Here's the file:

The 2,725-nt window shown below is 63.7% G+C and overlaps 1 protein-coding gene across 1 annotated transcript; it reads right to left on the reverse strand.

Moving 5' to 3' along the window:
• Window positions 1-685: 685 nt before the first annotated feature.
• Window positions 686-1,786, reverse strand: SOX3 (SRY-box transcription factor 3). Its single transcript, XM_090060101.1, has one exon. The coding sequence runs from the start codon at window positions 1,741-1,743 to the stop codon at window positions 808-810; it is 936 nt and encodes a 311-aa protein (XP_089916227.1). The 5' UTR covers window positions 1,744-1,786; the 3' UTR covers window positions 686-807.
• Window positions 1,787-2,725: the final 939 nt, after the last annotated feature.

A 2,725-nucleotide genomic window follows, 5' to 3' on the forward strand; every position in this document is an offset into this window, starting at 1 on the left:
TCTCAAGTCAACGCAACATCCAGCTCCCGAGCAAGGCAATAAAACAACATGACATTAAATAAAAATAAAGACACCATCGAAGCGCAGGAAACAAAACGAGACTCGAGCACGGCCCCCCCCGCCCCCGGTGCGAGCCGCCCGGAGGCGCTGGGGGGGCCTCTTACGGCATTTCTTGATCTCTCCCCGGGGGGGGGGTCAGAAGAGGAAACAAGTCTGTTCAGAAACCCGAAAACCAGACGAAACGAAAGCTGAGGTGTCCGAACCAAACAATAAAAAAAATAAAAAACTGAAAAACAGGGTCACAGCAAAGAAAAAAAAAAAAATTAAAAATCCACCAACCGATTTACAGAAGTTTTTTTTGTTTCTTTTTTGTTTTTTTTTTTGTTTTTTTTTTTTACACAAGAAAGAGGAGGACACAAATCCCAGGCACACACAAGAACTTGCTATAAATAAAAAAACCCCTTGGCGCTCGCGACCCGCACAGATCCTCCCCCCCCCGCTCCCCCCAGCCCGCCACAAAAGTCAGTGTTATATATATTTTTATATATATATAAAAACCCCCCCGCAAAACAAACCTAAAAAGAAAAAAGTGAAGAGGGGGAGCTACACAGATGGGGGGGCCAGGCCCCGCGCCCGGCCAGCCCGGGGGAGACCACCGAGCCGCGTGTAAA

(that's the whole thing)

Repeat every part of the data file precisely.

The 2,725-nt window shown below is 63.7% G+C and overlaps 1 protein-coding gene across 1 annotated transcript; it reads right to left on the reverse strand.

Moving 5' to 3' along the window:
• Window positions 1-685: 685 nt before the first annotated feature.
• Window positions 686-1,786, reverse strand: SOX3 (SRY-box transcription factor 3). Its single transcript, XM_090060101.1, has one exon. The coding sequence runs from the start codon at window positions 1,741-1,743 to the stop codon at window positions 808-810; it is 936 nt and encodes a 311-aa protein (XP_089916227.1). The 5' UTR covers window positions 1,744-1,786; the 3' UTR covers window positions 686-807.
• Window positions 1,787-2,725: the final 939 nt, after the last annotated feature.

A 2,725-nucleotide genomic window follows, 5' to 3' on the forward strand; every position in this document is an offset into this window, starting at 1 on the left:
TCTCAAGTCAACGCAACATCCAGCTCCCGAGCAAGGCAATAAAACAACATGACATTAAATAAAAATAAAGACACCATCGAAGCGCAGGAAACAAAACGAGACTCGAGCACGGCCCCCCCCGCCCCCGGTGCGAGCCGCCCGGAGGCGCTGGGGGGGCCTCTTACGGCATTTCTTGATCTCTCCCCGGGGGGGGGGTCAGAAGAGGAAACAAGTCTGTTCAGAAACCCGAAAACCAGACGAAACGAAAGCTGAGGTGTCCGAACCAAACAATAAAAAAAATAAAAAACTGAAAAACAGGGTCACAGCAAAGAAAAAAAAAAAAATTAAAAATCCACCAACCGATTTACAGAAGTTTTTTTTGTTTCTTTTTTGTTTTTTTTTTTGTTTTTTTTTTTTACACAAGAAAGAGGAGGACACAAATCCCAGGCACACACAAGAACTTGCTATAAATAAAAAAACCCCTTGGCGCTCGCGACCCGCACAGATCCTCCCCCCCCCGCTCCCCCCAGCCCGCCACAAAAGTCAGTGTTATATATATTTTTATATATATATAAAAACCCCCCCGCAAAACAAACCTAAAAAGAAAAAAGTGAAGAGGGGGAGCTACACAGATGGGGGGGCCAGGCCCCGCGCCCGGCCAGCCCGGGGGAGACCACCGAGCCGCGTGTAAA